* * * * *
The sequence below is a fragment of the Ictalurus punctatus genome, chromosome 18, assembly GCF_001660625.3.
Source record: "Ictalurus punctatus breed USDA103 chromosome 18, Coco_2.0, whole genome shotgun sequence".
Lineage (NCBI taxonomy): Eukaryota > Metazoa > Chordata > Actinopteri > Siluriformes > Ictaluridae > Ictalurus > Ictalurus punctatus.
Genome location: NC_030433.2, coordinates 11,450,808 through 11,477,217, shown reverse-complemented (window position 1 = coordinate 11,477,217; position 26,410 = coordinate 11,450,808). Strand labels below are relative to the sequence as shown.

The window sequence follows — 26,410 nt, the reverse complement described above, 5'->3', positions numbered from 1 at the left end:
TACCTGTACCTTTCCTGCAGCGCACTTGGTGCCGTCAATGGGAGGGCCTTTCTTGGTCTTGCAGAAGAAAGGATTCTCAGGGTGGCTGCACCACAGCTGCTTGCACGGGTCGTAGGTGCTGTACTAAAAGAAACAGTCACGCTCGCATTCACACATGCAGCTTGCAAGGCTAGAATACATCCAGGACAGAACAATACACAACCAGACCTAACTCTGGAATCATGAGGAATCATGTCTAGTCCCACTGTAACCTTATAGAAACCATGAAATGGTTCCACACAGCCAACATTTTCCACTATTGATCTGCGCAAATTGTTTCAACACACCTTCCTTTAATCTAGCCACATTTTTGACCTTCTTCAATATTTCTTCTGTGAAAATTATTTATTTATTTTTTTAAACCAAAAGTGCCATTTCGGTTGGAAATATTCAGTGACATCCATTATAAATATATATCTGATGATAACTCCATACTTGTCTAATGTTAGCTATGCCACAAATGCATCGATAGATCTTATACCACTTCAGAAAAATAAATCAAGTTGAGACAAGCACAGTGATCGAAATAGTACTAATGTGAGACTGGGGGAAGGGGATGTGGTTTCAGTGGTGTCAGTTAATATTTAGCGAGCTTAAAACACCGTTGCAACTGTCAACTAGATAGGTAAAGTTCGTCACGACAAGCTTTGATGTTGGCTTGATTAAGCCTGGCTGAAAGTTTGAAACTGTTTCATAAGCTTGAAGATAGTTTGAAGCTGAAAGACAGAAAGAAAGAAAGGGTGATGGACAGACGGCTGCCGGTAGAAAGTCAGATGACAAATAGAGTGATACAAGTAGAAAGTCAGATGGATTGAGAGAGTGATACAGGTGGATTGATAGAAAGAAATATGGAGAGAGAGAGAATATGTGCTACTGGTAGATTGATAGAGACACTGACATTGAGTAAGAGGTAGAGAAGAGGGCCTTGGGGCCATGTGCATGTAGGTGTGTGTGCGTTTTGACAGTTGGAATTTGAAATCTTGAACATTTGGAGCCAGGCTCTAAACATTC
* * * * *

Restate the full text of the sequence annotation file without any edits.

The sequence below is a fragment of the Ictalurus punctatus genome, chromosome 18, assembly GCF_001660625.3.
Source record: "Ictalurus punctatus breed USDA103 chromosome 18, Coco_2.0, whole genome shotgun sequence".
Lineage (NCBI taxonomy): Eukaryota > Metazoa > Chordata > Actinopteri > Siluriformes > Ictaluridae > Ictalurus > Ictalurus punctatus.
Genome location: NC_030433.2, coordinates 11,450,808 through 11,477,217, shown reverse-complemented (window position 1 = coordinate 11,477,217; position 26,410 = coordinate 11,450,808). Strand labels below are relative to the sequence as shown.

The window sequence follows — 26,410 nt, the reverse complement described above, 5'->3', positions numbered from 1 at the left end:
TACCTGTACCTTTCCTGCAGCGCACTTGGTGCCGTCAATGGGAGGGCCTTTCTTGGTCTTGCAGAAGAAAGGATTCTCAGGGTGGCTGCACCACAGCTGCTTGCACGGGTCGTAGGTGCTGTACTAAAAGAAACAGTCACGCTCGCATTCACACATGCAGCTTGCAAGGCTAGAATACATCCAGGACAGAACAATACACAACCAGACCTAACTCTGGAATCATGAGGAATCATGTCTAGTCCCACTGTAACCTTATAGAAACCATGAAATGGTTCCACACAGCCAACATTTTCCACTATTGATCTGCGCAAATTGTTTCAACACACCTTCCTTTAATCTAGCCACATTTTTGACCTTCTTCAATATTTCTTCTGTGAAAATTATTTATTTATTTTTTTAAACCAAAAGTGCCATTTCGGTTGGAAATATTCAGTGACATCCATTATAAATATATATCTGATGATAACTCCATACTTGTCTAATGTTAGCTATGCCACAAATGCATCGATAGATCTTATACCACTTCAGAAAAATAAATCAAGTTGAGACAAGCACAGTGATCGAAATAGTACTAATGTGAGACTGGGGGAAGGGGATGTGGTTTCAGTGGTGTCAGTTAATATTTAGCGAGCTTAAAACACCGTTGCAACTGTCAACTAGATAGGTAAAGTTCGTCACGACAAGCTTTGATGTTGGCTTGATTAAGCCTGGCTGAAAGTTTGAAACTGTTTCATAAGCTTGAAGATAGTTTGAAGCTGAAAGACAGAAAGAAAGAAAGGGTGATGGACAGACGGCTGCCGGTAGAAAGTCAGATGACAAATAGAGTGATACAAGTAGAAAGTCAGATGGATTGAGAGAGTGATACAGGTGGATTGATAGAAAGAAATATGGAGAGAGAGAGAATATGTGCTACTGGTAGATTGATAGAGACACTGACATTGAGTAAGAGGTAGAGAAGAGGGCCTTGGGGCCATGTGCATGTAGGTGTGTGTGCGTTTTGACAGTTGGAATTTGAAATCTTGAACATTTGGAGCCAGGCTCTAAACATTC